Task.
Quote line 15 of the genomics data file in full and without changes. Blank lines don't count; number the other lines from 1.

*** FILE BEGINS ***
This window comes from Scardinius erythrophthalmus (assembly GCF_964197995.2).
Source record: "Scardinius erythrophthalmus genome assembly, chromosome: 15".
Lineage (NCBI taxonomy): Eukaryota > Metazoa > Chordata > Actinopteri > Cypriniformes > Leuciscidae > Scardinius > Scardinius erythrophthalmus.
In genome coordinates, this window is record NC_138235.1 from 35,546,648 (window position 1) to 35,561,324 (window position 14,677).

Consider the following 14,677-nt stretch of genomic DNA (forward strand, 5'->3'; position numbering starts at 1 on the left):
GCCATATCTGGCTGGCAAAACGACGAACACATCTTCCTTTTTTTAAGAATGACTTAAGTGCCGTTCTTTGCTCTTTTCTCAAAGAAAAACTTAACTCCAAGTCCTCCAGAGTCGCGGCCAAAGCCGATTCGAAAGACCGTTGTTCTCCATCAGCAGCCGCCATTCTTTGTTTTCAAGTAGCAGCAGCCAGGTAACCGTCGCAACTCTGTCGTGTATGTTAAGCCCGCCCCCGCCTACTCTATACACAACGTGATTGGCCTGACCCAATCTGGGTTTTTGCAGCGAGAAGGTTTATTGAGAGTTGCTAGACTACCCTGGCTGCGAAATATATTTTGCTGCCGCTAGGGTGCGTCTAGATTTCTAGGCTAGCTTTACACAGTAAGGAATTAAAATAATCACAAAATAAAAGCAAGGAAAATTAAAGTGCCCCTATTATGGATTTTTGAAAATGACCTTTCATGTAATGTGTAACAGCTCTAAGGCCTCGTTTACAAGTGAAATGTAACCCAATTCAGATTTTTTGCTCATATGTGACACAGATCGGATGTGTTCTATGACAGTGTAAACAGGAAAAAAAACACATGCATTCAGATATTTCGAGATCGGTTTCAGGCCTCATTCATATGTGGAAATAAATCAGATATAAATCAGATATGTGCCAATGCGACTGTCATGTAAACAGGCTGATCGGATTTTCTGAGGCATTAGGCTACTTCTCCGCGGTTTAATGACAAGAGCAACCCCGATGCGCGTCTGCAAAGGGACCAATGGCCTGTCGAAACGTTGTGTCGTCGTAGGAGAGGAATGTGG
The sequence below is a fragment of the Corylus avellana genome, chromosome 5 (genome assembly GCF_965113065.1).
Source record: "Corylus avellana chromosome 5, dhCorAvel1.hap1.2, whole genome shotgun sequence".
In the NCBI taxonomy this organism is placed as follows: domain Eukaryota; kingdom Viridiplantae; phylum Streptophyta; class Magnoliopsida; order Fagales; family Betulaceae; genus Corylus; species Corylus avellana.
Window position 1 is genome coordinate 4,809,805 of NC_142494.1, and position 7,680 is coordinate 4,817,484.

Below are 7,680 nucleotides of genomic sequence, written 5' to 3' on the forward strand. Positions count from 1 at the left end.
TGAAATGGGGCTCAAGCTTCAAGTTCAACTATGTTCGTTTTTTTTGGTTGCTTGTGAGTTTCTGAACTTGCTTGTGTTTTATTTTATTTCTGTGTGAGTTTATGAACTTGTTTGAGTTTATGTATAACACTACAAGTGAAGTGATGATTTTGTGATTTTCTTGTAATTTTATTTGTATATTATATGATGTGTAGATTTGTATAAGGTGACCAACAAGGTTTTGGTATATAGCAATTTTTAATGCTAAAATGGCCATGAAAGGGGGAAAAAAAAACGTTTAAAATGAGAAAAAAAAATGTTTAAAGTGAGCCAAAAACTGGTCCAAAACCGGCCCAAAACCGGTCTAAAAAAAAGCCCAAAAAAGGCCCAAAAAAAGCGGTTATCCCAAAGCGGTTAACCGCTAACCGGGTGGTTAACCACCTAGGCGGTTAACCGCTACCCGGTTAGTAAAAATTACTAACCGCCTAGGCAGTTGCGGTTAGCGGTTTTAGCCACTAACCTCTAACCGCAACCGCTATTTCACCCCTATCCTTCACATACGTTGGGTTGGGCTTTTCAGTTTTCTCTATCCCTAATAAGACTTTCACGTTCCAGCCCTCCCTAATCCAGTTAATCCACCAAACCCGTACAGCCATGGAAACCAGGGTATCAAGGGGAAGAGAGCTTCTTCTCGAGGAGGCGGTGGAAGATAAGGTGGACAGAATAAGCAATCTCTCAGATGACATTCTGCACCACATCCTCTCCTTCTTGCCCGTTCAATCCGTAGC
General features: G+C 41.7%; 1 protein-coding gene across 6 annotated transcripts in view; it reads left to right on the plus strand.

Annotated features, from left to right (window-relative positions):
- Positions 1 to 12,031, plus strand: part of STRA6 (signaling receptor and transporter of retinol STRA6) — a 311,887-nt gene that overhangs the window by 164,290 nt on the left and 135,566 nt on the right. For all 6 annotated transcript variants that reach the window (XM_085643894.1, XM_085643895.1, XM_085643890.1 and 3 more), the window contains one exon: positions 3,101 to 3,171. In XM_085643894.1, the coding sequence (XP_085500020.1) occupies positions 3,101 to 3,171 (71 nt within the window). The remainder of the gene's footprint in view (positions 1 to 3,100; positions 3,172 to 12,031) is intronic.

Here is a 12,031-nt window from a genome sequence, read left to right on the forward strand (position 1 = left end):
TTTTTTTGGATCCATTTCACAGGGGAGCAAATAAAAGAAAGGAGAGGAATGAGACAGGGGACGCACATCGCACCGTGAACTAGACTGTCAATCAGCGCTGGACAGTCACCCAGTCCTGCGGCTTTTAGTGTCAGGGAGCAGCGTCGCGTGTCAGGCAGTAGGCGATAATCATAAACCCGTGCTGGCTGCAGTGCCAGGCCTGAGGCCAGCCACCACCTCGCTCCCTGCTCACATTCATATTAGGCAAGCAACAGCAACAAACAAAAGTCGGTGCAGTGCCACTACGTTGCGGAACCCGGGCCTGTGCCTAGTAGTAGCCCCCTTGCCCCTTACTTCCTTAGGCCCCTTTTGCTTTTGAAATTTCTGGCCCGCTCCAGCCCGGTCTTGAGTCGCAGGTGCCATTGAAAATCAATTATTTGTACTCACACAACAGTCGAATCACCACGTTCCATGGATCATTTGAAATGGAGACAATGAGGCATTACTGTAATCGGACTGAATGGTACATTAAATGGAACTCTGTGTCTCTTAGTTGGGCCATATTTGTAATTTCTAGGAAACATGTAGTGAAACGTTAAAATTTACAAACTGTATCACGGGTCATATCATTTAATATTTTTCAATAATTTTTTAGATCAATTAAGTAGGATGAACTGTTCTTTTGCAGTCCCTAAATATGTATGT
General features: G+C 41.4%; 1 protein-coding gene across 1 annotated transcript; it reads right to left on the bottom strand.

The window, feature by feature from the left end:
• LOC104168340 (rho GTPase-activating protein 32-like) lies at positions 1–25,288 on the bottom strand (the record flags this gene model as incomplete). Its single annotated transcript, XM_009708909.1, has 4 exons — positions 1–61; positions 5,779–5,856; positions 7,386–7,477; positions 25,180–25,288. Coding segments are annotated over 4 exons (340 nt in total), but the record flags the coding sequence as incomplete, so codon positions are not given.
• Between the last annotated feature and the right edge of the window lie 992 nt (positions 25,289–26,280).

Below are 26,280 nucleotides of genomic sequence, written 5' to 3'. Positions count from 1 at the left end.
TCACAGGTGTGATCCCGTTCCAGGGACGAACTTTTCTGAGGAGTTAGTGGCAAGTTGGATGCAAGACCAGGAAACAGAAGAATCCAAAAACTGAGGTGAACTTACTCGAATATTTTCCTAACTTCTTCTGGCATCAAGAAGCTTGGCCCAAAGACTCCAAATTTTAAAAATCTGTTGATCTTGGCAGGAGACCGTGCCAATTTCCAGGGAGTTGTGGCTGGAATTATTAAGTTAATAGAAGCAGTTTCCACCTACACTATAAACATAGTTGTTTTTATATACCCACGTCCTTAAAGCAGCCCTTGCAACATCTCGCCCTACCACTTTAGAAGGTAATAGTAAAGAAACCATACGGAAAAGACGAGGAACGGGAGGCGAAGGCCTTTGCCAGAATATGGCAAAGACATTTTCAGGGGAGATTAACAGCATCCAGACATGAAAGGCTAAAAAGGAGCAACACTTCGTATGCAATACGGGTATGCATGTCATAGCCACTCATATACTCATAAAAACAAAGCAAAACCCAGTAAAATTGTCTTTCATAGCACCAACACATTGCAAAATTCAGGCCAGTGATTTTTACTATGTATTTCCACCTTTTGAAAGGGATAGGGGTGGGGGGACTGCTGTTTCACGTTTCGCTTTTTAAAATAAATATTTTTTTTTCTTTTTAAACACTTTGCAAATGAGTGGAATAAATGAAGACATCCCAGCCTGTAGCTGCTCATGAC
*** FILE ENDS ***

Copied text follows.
- Positions 1 to 12,031, plus strand: part of STRA6 (signaling receptor and transporter of retinol STRA6) — a 311,887-nt gene that overhangs the window by 164,290 nt on the left and 135,566 nt on the right. For all 6 annotated transcript variants that reach the window (XM_085643894.1, XM_085643895.1, XM_085643890.1 and 3 more), the window contains one exon: positions 3,101 to 3,171. In XM_085643894.1, the coding sequence (XP_085500020.1) occupies positions 3,101 to 3,171 (71 nt within the window). The remainder of the gene's footprint in view (positions 1 to 3,100; positions 3,172 to 12,031) is intronic.